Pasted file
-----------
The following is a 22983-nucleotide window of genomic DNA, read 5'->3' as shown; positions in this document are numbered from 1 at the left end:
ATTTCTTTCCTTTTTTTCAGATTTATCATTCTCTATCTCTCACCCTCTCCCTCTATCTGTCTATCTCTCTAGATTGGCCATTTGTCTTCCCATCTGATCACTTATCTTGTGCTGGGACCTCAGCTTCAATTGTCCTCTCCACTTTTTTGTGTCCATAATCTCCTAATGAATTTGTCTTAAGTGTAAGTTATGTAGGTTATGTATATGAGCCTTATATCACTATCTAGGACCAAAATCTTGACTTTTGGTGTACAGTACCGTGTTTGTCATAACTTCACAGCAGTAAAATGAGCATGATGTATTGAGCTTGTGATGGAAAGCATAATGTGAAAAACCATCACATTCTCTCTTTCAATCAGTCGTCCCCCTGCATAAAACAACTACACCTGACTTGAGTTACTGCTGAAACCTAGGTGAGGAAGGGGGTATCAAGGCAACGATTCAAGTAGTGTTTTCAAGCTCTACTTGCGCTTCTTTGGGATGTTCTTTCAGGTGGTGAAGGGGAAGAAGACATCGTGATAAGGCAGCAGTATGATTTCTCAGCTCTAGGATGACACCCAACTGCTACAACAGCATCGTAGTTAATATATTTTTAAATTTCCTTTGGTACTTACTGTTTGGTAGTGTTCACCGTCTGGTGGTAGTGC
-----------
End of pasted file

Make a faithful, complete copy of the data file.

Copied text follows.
The following is a 22983-nucleotide window of genomic DNA, read 5'->3' as shown; positions in this document are numbered from 1 at the left end:
ATTTCTTTCCTTTTTTTCAGATTTATCATTCTCTATCTCTCACCCTCTCCCTCTATCTGTCTATCTCTCTAGATTGGCCATTTGTCTTCCCATCTGATCACTTATCTTGTGCTGGGACCTCAGCTTCAATTGTCCTCTCCACTTTTTTGTGTCCATAATCTCCTAATGAATTTGTCTTAAGTGTAAGTTATGTAGGTTATGTATATGAGCCTTATATCACTATCTAGGACCAAAATCTTGACTTTTGGTGTACAGTACCGTGTTTGTCATAACTTCACAGCAGTAAAATGAGCATGATGTATTGAGCTTGTGATGGAAAGCATAATGTGAAAAACCATCACATTCTCTCTTTCAATCAGTCGTCCCCCTGCATAAAACAACTACACCTGACTTGAGTTACTGCTGAAACCTAGGTGAGGAAGGGGGTATCAAGGCAACGATTCAAGTAGTGTTTTCAAGCTCTACTTGCGCTTCTTTGGGATGTTCTTTCAGGTGGTGAAGGGGAAGAAGACATCGTGATAAGGCAGCAGTATGATTTCTCAGCTCTAGGATGACACCCAACTGCTACAACAGCATCGTAGTTAATATATTTTTAAATTTCCTTTGGTACTTACTGTTTGGTAGTGTTCACCGTCTGGTGGTAGTGC